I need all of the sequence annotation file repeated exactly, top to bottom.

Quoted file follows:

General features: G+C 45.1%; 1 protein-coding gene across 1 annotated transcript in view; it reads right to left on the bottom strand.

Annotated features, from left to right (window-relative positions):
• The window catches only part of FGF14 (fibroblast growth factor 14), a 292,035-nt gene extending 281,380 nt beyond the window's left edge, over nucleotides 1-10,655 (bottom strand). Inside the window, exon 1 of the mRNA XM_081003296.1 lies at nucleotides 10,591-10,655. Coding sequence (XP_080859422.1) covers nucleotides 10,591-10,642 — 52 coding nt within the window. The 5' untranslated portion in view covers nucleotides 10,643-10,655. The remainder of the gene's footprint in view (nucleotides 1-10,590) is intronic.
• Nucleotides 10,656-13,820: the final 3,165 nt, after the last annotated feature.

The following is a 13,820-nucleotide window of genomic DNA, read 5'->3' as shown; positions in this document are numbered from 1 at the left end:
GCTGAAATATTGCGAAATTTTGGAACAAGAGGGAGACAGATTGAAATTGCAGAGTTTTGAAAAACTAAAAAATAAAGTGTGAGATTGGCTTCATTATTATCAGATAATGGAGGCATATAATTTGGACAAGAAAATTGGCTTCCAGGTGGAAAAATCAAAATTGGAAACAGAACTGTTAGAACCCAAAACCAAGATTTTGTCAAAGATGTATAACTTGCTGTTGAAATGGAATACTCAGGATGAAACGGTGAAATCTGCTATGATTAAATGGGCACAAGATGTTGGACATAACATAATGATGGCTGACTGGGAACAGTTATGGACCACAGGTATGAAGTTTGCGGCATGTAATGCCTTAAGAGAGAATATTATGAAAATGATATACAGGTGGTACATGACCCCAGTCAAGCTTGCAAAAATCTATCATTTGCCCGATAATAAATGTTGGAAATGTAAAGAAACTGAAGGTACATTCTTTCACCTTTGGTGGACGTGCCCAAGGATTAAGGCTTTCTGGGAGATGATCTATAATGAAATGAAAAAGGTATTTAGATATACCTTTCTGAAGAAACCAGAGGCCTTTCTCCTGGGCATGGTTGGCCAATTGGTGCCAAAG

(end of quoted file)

General features: G+C 45.1%; 1 protein-coding gene across 1 annotated transcript in view; it reads right to left on the bottom strand.

Annotated features, from left to right (window-relative positions):
• The window catches only part of FGF14 (fibroblast growth factor 14), a 292,035-nt gene extending 281,380 nt beyond the window's left edge, over nucleotides 1-10,655 (bottom strand). Inside the window, exon 1 of the mRNA XM_081003296.1 lies at nucleotides 10,591-10,655. Coding sequence (XP_080859422.1) covers nucleotides 10,591-10,642 — 52 coding nt within the window. The 5' untranslated portion in view covers nucleotides 10,643-10,655. The remainder of the gene's footprint in view (nucleotides 1-10,590) is intronic.
• Nucleotides 10,656-13,820: the final 3,165 nt, after the last annotated feature.

The following is a 13,820-nucleotide window of genomic DNA, read 5'->3' as shown; positions in this document are numbered from 1 at the left end:
GCTGAAATATTGCGAAATTTTGGAACAAGAGGGAGACAGATTGAAATTGCAGAGTTTTGAAAAACTAAAAAATAAAGTGTGAGATTGGCTTCATTATTATCAGATAATGGAGGCATATAATTTGGACAAGAAAATTGGCTTCCAGGTGGAAAAATCAAAATTGGAAACAGAACTGTTAGAACCCAAAACCAAGATTTTGTCAAAGATGTATAACTTGCTGTTGAAATGGAATACTCAGGATGAAACGGTGAAATCTGCTATGATTAAATGGGCACAAGATGTTGGACATAACATAATGATGGCTGACTGGGAACAGTTATGGACCACAGGTATGAAGTTTGCGGCATGTAATGCCTTAAGAGAGAATATTATGAAAATGATATACAGGTGGTACATGACCCCAGTCAAGCTTGCAAAAATCTATCATTTGCCCGATAATAAATGTTGGAAATGTAAAGAAACTGAAGGTACATTCTTTCACCTTTGGTGGACGTGCCCAAGGATTAAGGCTTTCTGGGAGATGATCTATAATGAAATGAAAAAGGTATTTAGATATACCTTTCTGAAGAAACCAGAGGCCTTTCTCCTGGGCATGGTTGGCCAATTGGTGCCAAAG